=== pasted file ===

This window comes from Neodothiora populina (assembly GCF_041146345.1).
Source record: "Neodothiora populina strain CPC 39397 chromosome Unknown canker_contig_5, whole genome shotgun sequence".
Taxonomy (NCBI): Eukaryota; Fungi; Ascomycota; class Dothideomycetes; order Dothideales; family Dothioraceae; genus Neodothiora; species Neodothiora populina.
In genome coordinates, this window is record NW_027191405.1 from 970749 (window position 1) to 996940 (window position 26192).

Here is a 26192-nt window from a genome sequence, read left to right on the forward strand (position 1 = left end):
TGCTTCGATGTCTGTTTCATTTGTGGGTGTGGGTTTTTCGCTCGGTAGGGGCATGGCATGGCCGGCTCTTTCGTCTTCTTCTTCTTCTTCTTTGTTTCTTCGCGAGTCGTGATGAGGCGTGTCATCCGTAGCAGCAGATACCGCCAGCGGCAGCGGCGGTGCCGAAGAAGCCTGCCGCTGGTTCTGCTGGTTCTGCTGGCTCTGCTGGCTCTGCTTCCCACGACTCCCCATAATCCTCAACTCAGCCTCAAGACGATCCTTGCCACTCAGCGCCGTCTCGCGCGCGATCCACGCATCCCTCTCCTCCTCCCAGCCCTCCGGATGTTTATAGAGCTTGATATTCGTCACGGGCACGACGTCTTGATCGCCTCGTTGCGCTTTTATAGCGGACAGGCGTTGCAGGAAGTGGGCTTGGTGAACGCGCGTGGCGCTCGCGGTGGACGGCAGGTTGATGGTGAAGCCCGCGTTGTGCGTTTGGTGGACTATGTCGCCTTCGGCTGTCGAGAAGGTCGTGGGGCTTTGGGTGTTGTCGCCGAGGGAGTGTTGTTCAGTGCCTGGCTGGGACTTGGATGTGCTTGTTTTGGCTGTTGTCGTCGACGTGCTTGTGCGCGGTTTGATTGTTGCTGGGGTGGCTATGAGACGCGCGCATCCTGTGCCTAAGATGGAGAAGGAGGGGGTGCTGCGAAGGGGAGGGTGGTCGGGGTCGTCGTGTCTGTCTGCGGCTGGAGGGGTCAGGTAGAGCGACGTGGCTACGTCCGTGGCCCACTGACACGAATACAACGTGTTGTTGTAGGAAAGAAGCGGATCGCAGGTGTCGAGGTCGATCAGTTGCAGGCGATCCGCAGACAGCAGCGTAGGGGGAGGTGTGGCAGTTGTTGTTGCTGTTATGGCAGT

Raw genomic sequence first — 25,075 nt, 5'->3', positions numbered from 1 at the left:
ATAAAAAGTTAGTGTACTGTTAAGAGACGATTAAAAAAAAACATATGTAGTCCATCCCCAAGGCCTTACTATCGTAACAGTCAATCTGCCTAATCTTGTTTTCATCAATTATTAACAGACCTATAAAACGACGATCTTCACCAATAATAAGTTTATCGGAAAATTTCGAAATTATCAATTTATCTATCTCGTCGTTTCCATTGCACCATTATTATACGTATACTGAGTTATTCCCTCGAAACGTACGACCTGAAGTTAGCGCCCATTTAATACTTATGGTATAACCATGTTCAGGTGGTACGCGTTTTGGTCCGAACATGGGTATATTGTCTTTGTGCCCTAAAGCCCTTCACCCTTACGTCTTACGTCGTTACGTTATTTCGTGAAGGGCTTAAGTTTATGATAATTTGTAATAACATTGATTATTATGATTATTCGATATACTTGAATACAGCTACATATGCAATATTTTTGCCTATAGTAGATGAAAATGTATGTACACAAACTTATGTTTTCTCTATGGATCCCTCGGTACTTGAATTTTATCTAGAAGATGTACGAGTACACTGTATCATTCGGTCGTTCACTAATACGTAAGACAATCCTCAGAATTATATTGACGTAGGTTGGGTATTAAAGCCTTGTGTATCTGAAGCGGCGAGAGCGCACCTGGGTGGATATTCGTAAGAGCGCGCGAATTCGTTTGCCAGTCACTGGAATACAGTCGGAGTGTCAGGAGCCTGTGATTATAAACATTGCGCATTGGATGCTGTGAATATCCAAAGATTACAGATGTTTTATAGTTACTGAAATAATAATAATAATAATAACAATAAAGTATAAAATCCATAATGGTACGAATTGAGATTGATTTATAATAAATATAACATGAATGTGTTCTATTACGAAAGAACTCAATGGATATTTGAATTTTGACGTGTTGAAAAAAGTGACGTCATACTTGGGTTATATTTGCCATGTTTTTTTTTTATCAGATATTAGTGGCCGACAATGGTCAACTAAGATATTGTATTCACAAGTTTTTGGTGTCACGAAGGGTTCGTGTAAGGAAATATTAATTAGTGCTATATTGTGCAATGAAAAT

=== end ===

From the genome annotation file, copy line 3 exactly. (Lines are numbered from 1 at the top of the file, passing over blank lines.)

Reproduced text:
Taxonomy (NCBI): Eukaryota; Fungi; Ascomycota; class Dothideomycetes; order Dothideales; family Dothioraceae; genus Neodothiora; species Neodothiora populina.